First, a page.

What is voltage sag?

Voltage sag (or voltage dip) is what happens when you apply a load to a source of electricity. If the source is really big and the load is really small then you won’t notice it that much. But if the load is large enough the voltage will drop.

Now your e-bike battery is powerful but not like a the power lines connected to your home… So it’s limited capacity and limited output power grid. So when you apply a large load to your battery the voltage will drop from the initial resting voltage to to a certain level. Now the amount of sag will depend on many factors but can be put into 2 categories:
  1. The motor : size of the motor and controller and amount of power to the wheel you ask to produce.
  2. The battery : IR (internal resistance of the battery), chemistry, capacity (how many amp hours or watt-hours).

Voltage sag is not all bad, it’s normal, some good high quality battery sag more than some cheaper cells it depends on the chemistry.… But it’s also a good indication on how to use your battery and how to apply power!

For example. If you have a 52v Shark Pack fully charged to 100% (58.xV) while in a resting position and you take your BBSHD capable of 1500W and hit the throttle to accelerate, you would see the voltage “sag” or “drop”a few volts down to 55-54ish Volts.. And will continue to drop until you let go of the throttle, where it will raise back up to slightly less than before obviously.

But when the battery is being used and drained, it generates heat and with less capacity and heat you can get a little more sag near the end. And again it’s normal... the battery has less punch when it's tired!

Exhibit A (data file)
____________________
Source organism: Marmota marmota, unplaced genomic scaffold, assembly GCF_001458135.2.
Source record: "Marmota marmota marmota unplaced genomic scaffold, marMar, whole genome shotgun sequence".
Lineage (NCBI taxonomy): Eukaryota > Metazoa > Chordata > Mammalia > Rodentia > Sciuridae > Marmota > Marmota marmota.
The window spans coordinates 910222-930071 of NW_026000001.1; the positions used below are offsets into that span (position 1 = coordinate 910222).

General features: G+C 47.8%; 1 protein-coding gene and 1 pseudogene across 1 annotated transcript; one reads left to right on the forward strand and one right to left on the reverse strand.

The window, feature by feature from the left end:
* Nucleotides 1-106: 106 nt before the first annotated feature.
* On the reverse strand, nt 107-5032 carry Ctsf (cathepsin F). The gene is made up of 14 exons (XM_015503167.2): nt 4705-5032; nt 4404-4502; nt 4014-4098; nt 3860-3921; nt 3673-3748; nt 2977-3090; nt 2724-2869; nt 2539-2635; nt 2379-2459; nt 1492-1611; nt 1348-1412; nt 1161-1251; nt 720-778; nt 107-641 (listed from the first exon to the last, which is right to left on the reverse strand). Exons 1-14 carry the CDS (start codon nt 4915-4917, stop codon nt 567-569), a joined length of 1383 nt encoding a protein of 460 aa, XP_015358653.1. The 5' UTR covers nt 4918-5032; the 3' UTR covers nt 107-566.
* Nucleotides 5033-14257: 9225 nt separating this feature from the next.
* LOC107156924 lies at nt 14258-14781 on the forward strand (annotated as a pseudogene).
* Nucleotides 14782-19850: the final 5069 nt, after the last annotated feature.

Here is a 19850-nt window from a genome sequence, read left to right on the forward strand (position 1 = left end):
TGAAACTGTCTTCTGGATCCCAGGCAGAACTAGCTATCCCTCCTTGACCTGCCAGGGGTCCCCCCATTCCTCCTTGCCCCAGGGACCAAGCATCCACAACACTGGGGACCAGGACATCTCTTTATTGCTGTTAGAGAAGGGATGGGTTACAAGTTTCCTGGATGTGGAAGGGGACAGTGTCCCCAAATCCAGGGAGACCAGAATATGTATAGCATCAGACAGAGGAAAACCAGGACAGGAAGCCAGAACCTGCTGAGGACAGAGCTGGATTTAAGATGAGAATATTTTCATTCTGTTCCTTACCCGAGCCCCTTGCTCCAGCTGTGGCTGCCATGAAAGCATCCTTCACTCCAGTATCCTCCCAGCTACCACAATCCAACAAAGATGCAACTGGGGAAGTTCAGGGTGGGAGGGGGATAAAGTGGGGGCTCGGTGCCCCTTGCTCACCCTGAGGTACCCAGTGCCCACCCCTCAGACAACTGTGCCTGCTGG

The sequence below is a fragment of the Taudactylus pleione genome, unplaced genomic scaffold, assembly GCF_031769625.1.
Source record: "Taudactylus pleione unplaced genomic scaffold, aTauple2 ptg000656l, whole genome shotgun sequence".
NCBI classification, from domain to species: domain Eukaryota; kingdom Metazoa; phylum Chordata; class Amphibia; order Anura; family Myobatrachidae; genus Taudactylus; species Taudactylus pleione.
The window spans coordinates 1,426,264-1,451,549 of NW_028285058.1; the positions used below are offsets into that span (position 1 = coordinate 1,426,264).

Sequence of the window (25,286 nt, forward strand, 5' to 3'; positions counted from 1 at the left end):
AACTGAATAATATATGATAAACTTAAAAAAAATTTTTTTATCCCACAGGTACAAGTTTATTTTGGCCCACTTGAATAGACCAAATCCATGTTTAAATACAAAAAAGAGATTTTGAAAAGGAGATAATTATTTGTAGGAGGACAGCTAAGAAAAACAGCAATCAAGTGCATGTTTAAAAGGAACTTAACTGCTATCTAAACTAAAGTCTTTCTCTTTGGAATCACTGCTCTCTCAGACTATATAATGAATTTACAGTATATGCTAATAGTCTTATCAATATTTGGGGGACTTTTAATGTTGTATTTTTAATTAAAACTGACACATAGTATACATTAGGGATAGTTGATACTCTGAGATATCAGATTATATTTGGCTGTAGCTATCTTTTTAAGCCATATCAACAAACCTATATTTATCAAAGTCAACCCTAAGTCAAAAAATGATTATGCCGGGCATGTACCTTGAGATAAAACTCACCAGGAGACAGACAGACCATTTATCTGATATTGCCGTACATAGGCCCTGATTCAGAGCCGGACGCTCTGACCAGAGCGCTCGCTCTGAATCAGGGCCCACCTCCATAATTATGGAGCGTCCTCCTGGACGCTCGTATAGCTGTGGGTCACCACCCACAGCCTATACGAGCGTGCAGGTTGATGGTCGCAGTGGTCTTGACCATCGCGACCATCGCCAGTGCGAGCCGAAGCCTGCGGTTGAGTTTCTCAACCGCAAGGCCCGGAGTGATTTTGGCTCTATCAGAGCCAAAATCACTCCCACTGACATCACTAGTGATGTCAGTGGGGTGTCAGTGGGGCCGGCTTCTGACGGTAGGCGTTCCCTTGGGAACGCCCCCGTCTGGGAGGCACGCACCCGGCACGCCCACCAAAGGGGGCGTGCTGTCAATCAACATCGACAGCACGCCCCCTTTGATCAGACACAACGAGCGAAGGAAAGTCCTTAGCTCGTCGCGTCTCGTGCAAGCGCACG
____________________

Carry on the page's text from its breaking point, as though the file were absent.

So let’s say if you’re near 46v (resting voltage) and you ram the throttle wide open....well under load that would put it close to 41V and what is at 41V on your BBSHD? The controller set point to cutoff power to prevent over discharging your battery!

Once you hit about 46V on your 52V battery (or 44V on your 48V) you should consider yourself low on battery and start “limping” home using minimal power to reduce the voltage sag to avoid hitting the low voltage protection….Lower the pedal assist mode, lower your speed, let go the throttle and pedal to get the most milage of whats left…This will also let the battery cool down while you ride back home!

Want to see a real test (not some spec sheet).

Well this is an example of a used/abused 30Q mini 52V pack with at least 100cycles on it and I have to admit that I charged it to 100% more than I charged it to 90 and 80% combined.

It was charged to 58.80V and then applied a instant load of 14amp (800W) to it. You see the voltage curve go down in less than a fraction of a second. Down to 56.19V

So 2.6 volt drop on 800W so it would probably mean that I would see more than twice that amount (6-7V drop) on a 1500W BBSHD with the same battery.
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